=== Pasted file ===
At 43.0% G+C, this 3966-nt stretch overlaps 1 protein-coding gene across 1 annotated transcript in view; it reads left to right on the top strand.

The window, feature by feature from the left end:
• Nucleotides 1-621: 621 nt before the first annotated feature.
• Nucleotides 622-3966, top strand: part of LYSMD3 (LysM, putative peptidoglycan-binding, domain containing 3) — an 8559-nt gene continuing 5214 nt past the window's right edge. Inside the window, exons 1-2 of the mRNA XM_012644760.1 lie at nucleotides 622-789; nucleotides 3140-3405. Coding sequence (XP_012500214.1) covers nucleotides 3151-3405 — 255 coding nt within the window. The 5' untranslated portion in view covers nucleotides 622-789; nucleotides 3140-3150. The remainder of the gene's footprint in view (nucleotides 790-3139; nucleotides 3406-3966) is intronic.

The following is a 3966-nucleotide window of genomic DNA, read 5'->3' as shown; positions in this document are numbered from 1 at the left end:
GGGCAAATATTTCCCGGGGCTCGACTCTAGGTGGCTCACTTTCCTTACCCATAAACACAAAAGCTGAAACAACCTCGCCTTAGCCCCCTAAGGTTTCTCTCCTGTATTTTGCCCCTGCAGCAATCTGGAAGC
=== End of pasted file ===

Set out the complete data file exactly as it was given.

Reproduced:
At 43.0% G+C, this 3966-nt stretch overlaps 1 protein-coding gene across 1 annotated transcript in view; it reads left to right on the top strand.

The window, feature by feature from the left end:
• Nucleotides 1-621: 621 nt before the first annotated feature.
• Nucleotides 622-3966, top strand: part of LYSMD3 (LysM, putative peptidoglycan-binding, domain containing 3) — an 8559-nt gene continuing 5214 nt past the window's right edge. Inside the window, exons 1-2 of the mRNA XM_012644760.1 lie at nucleotides 622-789; nucleotides 3140-3405. Coding sequence (XP_012500214.1) covers nucleotides 3151-3405 — 255 coding nt within the window. The 5' untranslated portion in view covers nucleotides 622-789; nucleotides 3140-3150. The remainder of the gene's footprint in view (nucleotides 790-3139; nucleotides 3406-3966) is intronic.

The following is a 3966-nucleotide window of genomic DNA, read 5'->3' as shown; positions in this document are numbered from 1 at the left end:
GGGCAAATATTTCCCGGGGCTCGACTCTAGGTGGCTCACTTTCCTTACCCATAAACACAAAAGCTGAAACAACCTCGCCTTAGCCCCCTAAGGTTTCTCTCCTGTATTTTGCCCCTGCAGCAATCTGGAAGC